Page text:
So the blog post I promised to write at the airport didn’t happen. It was a long day of travel and I just wasn’t feeling like writing, nor did I have much new information to share. I left home around 3am to catch my 6am flight from Chicago to Toronto and spent most of the day at the Toronto airport catching up on last minute work before going off the grid. The IFSA-Butler students flew out of Toronto because commercial flights from the U.S. to Cuba weren’t available a little over a week ago when we traveled. We heard the next day that direct flights had been established from a few U.S. cities to Havana, which was exciting to hear.
Since arriving in Cuba I’ve done and saw a lot. On our second day, our resident director Michelle took us on a bus tour of the city. We boarded a double decker bus and spent about three hours seeing the city. It was a really nice way to acquaint us with our surroundings, since we left the airport in the early hours of the morning and weren’t able to see much during the drive since there are few street lights here and the illumination from businesses and advertisement is noticeably absent compared to in U.S. cities. During the bus ride, we passed all of the recognizable sites—the Plaza of the Revolution, Old Havana, and el Capitolio, to name a few. That day we also had lunch at the Havana Libre hotel near our casas, which used to be a Hilton before the Revolution and was temporarily a headquarters for Castro’s rebels in 1959. Later in the afternoon, a group of us visited the Malecón but only stayed for a few minutes before it started to downpour. We arrived home soaking wet, but it was definitely a memorable first trip to the Malecón and end to the day.
The next day we took maquinas (American cars now used as shared taxis) to Old Havana. We walked down Calle Obispo, saw La Floridita and Hotel Ambos Mundos, where Ernest Hemingway used to stay while he was in the city. We also visited all four of the plazas of Old Havana and spent time at an open air market in Plaza de las Armas. Despite the fact that Old Havana attracts many tourists, this part of the city is still very much a residential area and people were going about their daily lives as tourists roamed the streets. It was an interesting dynamic being in a place that is a regular neighborhood while simultaneously being a World Heritage Site and an iconic tourist destination. Soon, we will be going back for a guided tour with the professor of our core course on Cuban History, Culture and Art and I’m excited to return and hear more about the different neighborhoods in the area and learn more about the historical significance of the sites.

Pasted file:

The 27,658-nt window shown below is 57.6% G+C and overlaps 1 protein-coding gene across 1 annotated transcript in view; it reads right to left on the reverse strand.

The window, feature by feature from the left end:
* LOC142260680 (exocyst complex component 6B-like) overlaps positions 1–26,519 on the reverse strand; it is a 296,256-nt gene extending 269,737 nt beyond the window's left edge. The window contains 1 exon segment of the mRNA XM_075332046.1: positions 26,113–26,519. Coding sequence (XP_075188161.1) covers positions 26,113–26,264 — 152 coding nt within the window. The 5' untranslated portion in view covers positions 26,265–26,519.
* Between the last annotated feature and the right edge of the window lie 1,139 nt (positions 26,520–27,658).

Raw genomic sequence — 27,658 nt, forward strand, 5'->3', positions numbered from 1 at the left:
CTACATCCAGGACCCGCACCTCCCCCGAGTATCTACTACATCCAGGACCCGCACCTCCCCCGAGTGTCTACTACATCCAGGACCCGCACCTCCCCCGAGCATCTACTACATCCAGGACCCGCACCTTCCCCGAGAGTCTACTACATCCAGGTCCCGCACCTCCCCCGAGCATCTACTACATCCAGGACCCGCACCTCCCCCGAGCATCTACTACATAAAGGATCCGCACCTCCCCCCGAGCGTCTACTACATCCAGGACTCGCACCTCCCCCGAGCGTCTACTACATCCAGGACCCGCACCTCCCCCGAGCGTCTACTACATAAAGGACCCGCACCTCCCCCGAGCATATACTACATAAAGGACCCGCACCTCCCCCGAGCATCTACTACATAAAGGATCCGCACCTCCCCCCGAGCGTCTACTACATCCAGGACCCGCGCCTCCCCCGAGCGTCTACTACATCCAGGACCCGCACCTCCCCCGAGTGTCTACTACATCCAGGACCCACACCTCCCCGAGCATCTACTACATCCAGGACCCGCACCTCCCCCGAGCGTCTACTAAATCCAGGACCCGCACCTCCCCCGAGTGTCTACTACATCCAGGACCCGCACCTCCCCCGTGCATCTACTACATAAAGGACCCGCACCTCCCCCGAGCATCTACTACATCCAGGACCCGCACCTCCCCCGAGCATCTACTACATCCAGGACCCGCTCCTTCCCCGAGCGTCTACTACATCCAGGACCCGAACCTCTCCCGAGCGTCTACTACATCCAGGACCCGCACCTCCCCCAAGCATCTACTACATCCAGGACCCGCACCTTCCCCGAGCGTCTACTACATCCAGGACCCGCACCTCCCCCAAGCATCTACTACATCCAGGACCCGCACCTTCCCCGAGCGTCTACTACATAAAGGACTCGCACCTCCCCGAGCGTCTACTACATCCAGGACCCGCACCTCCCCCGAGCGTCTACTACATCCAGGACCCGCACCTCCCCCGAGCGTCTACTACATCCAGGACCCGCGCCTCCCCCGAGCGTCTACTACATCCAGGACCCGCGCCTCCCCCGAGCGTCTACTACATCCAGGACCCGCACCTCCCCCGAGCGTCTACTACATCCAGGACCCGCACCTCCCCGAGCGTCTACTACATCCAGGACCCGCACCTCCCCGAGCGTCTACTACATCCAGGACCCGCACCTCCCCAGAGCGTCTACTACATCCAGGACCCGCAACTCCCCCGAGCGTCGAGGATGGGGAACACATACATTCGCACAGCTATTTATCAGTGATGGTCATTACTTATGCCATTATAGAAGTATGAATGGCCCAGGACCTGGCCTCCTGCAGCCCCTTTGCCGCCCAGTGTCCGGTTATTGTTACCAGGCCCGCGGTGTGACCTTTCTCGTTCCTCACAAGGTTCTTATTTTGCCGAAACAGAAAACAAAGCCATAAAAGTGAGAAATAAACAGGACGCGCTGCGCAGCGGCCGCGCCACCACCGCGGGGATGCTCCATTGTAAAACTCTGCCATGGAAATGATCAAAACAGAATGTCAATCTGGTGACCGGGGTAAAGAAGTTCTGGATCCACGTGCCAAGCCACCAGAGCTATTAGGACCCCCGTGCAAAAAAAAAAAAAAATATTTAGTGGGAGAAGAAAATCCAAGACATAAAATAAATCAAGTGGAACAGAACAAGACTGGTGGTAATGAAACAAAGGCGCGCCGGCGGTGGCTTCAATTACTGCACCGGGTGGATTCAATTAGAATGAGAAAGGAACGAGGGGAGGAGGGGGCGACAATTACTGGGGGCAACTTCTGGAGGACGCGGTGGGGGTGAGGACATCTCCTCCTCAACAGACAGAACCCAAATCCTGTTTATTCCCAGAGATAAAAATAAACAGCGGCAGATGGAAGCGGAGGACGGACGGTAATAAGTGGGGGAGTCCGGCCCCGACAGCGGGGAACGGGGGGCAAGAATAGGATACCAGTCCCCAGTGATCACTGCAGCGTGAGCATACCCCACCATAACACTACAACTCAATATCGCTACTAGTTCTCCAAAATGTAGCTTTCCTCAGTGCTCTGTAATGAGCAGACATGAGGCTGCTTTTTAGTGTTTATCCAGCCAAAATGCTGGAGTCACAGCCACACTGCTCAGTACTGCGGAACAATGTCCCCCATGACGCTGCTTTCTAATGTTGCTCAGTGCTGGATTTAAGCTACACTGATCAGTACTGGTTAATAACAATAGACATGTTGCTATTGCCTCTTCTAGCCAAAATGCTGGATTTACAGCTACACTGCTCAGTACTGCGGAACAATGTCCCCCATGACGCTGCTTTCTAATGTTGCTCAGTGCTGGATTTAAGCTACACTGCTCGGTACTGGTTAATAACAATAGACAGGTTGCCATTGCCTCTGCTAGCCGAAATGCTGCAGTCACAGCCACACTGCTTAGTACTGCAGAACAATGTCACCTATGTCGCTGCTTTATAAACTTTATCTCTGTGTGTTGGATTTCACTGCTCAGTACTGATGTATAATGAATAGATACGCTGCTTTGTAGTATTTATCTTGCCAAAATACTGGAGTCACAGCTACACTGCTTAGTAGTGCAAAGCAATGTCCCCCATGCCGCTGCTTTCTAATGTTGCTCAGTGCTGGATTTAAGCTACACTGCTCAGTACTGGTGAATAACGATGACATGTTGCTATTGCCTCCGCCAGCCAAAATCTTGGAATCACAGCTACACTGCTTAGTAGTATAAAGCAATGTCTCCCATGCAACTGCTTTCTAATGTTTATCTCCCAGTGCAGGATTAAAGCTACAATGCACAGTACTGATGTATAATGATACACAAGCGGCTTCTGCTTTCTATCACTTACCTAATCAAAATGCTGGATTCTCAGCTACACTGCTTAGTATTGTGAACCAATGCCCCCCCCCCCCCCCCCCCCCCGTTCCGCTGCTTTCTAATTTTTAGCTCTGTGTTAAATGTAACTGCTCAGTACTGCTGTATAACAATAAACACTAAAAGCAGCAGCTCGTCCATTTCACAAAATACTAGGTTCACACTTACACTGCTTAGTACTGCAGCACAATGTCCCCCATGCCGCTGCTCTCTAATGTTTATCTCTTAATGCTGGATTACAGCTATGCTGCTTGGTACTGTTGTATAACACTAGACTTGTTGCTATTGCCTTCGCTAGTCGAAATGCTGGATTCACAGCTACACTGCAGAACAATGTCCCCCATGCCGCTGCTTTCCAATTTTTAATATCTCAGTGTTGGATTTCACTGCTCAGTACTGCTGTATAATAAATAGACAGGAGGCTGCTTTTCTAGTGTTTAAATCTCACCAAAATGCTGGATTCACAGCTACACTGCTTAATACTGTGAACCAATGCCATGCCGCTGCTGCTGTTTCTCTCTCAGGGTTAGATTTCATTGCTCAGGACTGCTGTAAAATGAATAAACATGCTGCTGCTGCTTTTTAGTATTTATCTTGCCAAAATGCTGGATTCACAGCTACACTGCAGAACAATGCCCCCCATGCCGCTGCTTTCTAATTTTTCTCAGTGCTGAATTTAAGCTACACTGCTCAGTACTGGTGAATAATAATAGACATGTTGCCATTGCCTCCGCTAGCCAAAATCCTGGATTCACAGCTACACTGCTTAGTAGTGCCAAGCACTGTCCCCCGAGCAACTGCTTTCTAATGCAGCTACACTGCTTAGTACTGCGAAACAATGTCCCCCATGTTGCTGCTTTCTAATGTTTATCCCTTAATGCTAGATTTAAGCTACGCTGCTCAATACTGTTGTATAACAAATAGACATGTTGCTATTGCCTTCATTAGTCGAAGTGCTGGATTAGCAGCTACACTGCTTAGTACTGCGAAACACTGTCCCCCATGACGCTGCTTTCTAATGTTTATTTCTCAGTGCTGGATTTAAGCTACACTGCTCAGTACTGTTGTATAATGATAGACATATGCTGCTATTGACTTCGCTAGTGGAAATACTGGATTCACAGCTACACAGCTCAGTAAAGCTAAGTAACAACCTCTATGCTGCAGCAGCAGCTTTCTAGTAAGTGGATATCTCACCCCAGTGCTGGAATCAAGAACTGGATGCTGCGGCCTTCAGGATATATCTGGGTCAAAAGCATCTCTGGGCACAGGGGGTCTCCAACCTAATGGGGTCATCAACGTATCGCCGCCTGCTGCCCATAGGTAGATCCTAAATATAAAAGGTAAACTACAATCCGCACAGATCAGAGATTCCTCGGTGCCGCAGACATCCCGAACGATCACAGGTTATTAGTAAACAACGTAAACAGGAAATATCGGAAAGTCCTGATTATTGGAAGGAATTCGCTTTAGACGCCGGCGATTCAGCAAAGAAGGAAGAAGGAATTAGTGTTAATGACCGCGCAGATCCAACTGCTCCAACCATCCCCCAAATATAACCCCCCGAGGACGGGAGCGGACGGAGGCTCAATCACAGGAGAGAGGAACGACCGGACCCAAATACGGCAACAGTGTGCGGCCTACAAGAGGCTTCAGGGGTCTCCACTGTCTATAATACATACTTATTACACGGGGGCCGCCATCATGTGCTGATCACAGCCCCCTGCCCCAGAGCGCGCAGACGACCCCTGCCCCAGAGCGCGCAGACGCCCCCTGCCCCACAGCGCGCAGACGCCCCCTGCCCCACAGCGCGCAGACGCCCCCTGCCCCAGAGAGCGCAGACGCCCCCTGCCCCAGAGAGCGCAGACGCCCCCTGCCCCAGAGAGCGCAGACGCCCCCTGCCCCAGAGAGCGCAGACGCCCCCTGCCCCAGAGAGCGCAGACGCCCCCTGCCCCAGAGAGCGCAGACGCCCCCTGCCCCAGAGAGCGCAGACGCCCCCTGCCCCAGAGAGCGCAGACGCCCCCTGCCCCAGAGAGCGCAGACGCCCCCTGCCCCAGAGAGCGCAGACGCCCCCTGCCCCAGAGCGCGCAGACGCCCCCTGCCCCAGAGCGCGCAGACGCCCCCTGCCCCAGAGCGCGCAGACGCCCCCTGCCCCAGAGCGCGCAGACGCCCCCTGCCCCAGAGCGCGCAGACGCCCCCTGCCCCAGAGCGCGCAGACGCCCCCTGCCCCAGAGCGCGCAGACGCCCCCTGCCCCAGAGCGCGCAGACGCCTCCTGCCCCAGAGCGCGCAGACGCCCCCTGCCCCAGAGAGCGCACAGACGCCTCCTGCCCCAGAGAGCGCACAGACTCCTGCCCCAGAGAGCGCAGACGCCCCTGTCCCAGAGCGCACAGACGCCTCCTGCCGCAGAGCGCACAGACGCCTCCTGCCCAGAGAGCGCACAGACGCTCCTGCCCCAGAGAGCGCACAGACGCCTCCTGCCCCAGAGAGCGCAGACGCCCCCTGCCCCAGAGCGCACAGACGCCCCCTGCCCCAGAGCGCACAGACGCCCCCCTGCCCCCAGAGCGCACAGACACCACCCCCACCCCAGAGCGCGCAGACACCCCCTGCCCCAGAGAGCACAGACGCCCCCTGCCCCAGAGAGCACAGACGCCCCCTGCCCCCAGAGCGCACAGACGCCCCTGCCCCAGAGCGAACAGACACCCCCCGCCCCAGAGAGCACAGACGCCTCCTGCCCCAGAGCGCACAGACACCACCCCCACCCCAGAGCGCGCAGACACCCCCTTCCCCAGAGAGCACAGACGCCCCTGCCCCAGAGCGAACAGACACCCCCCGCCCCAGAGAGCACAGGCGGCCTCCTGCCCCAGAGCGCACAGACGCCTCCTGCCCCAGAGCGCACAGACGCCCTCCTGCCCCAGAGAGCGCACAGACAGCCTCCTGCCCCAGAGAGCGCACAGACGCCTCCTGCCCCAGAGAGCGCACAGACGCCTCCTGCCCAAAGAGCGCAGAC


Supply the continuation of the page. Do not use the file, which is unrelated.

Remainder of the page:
This week, classes also started at the University of Havana. The IFSA-Butler students are taking classes in the faculty of philosophy and history and the faculty of arts and letters. For the first two weeks, all international students are in the “shopping period” where we can attend any classes we want and then decide what to sign up for. So far I’ve attended a lot of courses: Theory and History of Marxist-Leninist Philosophy, Aesthetics, Sociopolitical Theory, Political Sociology, Urban Sociology and Sociology of Migration. I still have yet to try Political Economy and a class on Social Structure and Social Inequality, but I’m confident I will find a schedule I like. So far, it’s been a little bit difficult adjusting to the Cuban university system just because there are a lot of luxuries college students have in the U.S. that aren’t available here. For example, there is no online registration system or any platform to distribute course information and materials online. Everything, from the course offerings to class readings, are distributed from person to person via flash drive. There are also no syllabi! All of this adds up to have created a bit of confusion on my part this week, but it’s making me appreciate the fact that there are a lot of things U.S. college students have that we could go without. Extracurricular activities and social events are just starting up at the university. Next week, there will be a ballet performance in the courtyard and the first fiestas to celebrate the beginning of the school year. Despite the constant sweating in class, I’ve really been enjoying school so far and I’m excited to delve in to the academics and the social scene. Next week, the IFSA-Butler students will attend class through Thursday and then embark on our fist excursion to Viñales, after which I will write my next post. Stay tuned!